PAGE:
|US4762130||Jan 15, 1987||Aug 9, 1988||Thomas J. Fogarty||Catheter with corkscrew-like balloon|
|US4781799||Dec 8, 1986||Nov 1, 1988||Xerox Corporation||Electroforming apparatus and process|
|US4964409||Aug 31, 1989||Oct 23, 1990||Advanced Cardiovascular Systems, Inc.||Flexible hollow guiding member with means for fluid communication therethrough|
|US4973493||Oct 15, 1987||Nov 27, 1990||Bio-Metric Systems, Inc.||Method of improving the biocompatibility of solid surfaces|
|US4979959||May 5, 1989||Dec 25, 1990||Bio-Metric Systems, Inc.||Biocompatible coating for solid surfaces|
|US5112438||Nov 29, 1990||May 12, 1992||Hughes Aircraft Company||Photolithographic method for making helices for traveling wave tubes and other cylindrical objects|
|US5188602||Jun 8, 1992||Feb 23, 1993||Interventional Thermodynamics, Inc.||Method and device for delivering heat to hollow body organs|
|US5211631||Jul 24, 1991||May 18, 1993||Sheaff Charles M||Patient warming apparatus|
|US5322514||Aug 19, 1992||Jun 21, 1994||Sherwood Medical Company||Needle assembly with detachable wing|
|US5322515||Mar 15, 1993||Jun 21, 1994||Abbott Laboratories||Luer adapter assembly for emergency syringe|
|US5322518||Apr 24, 1992||Jun 21, 1994||B. Braun Melsungen Ag||Valve device for a catheter|
|US5330435||Apr 8, 1993||Jul 19, 1994||Vaillancourt Vincent L||Valve for a catheter assembly|
|US5365750||Dec 18, 1992||Nov 22, 1994||California Aquarium Supply||Remote refrigerative probe|
|US5437673||Feb 4, 1993||Aug 1, 1995||Cryomedical Sciences, Inc.||Closed circulation tissue warming apparatus and method of using the same in prostate surgery|
|US5549559||Mar 11, 1994||Aug 27, 1996||Argomed Ltd.||Thermal treatment apparatus|
|US5554119||Jan 27, 1994||Sep 10, 1996||Scimed||Drug delivery catheter with manifold|
|US5873835||Sep 13, 1995||Feb 23, 1999||Scimed Life Systems, Inc.||Intravascular pressure and flow sensor|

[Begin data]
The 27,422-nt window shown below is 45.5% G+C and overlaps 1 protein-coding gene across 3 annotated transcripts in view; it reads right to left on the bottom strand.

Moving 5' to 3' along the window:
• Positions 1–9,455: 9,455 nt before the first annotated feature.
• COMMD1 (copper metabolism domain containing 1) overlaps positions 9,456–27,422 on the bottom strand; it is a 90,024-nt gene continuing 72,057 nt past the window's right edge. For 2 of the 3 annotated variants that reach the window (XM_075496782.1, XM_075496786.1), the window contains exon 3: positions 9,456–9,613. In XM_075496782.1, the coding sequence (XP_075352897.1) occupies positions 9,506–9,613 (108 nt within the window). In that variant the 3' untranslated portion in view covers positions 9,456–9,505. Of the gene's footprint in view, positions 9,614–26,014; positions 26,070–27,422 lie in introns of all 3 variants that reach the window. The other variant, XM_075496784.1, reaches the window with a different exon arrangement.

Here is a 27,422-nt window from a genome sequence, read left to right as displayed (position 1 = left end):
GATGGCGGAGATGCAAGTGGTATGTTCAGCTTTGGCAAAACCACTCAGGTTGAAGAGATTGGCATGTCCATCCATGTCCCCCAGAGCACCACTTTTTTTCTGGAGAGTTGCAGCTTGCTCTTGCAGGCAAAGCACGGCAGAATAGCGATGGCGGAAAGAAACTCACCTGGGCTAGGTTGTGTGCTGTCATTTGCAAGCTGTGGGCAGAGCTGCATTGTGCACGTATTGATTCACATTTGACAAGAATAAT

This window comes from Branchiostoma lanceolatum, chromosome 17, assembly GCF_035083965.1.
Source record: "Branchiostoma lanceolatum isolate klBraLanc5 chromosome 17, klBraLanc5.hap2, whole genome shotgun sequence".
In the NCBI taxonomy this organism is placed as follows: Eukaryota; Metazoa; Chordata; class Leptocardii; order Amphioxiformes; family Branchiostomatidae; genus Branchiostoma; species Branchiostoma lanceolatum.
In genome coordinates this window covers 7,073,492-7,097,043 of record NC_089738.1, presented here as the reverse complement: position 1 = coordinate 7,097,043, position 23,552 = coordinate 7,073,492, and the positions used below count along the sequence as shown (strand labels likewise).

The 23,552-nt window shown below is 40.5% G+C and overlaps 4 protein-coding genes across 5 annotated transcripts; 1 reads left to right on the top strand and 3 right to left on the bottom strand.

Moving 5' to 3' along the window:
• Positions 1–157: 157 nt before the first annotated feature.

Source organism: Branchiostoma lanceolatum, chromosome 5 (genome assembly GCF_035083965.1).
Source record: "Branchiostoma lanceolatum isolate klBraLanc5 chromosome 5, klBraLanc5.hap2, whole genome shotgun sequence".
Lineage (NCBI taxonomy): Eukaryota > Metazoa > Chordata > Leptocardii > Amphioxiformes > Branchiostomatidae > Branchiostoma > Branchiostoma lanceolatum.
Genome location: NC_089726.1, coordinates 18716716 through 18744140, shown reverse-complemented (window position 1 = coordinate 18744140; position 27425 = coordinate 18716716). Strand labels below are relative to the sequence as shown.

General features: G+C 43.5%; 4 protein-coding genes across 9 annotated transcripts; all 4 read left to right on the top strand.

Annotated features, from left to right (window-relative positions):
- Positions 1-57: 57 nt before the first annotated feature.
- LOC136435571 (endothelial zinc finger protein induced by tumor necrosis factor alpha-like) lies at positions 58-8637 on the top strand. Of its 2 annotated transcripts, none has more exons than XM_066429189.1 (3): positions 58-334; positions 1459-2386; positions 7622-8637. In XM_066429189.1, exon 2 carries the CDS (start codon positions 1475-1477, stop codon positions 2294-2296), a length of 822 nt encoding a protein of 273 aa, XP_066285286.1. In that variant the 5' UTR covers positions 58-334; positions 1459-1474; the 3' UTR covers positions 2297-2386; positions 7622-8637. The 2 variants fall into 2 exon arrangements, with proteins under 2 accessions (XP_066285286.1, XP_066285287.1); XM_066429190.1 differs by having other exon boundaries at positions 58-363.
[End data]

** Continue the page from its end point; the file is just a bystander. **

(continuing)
|US5899899||Jul 11, 1997||May 4, 1999||Cryocath Technologies Inc.||Cryosurgical linear ablation structure|
|US5957963||Mar 24, 1998||Sep 28, 1999||Del Mar Medical Technologies, Inc.||Selective organ hypothermia method and apparatus|
|US6033383||Dec 19, 1996||Mar 7, 2000||Ginsburg; Robert||Temperature regulating catheter and methods|
|US6096068||Jun 23, 1998||Aug 1, 2000||Innercool Therapies, Inc.||Selective organ cooling catheter and method of using the same|
|US6126684||Apr 21, 1998||Oct 3, 2000||The Regents Of The University Of California||Indwelling heat exchange catheter and method of using same|
|US6146814||Dec 24, 1997||Nov 14, 2000||Millet; Marcus J.||Methods of making composite catheters|
|US6149673||Aug 7, 1998||Nov 21, 2000||Radiant Medical, Inc.||Method for controlling a patient's body temperature by in situ blood temperature modification|
|US6149676||Aug 7, 1998||Nov 21, 2000||Radiant Medical, Inc.||Catheter system for controlling a patient's body temperature by in situ blood temperature modification|
|US6231594||Aug 11, 1999||May 15, 2001||Radiant Medical, Inc.||Method of controlling body temperature while reducing shivering|
|US6264679||Aug 20, 1999||Jul 24, 2001||Radiant Medical, Inc.||Heat exchange catheter with discrete heat exchange elements|
|US6287326||Aug 2, 1999||Sep 11, 2001||Alsius Corporation||Catheter with coiled multi-lumen heat transfer extension|
|US6464716||Jun 30, 2000||Oct 15, 2002||Innercool Therapies, Inc.||Selective organ cooling apparatus and method|
|US6520933||Nov 3, 2000||Feb 18, 2003||Alsius Corporation||Central venous line cooling catheter having a spiral-shaped heat exchange member|
|US20020007203||Jul 12, 2001||Jan 17, 2002||Innercool Therapies, Inc.||Method of manufacturing a heat transfer element for in vivo cooling|
|US20020016621||Jul 25, 2001||Feb 7, 2002||Innercool Therapies, Inc.||Lumen design for catheter|
|US20030014094||Jul 13, 2001||Jan 16, 2003||Radiant Medical, Inc.||Catheter system with on-board temperature probe|
|US20030040782||Jul 25, 2002||Feb 27, 2003||Walker Blair D.||Heat exchange catheter having a helically wrapped heat exchanger|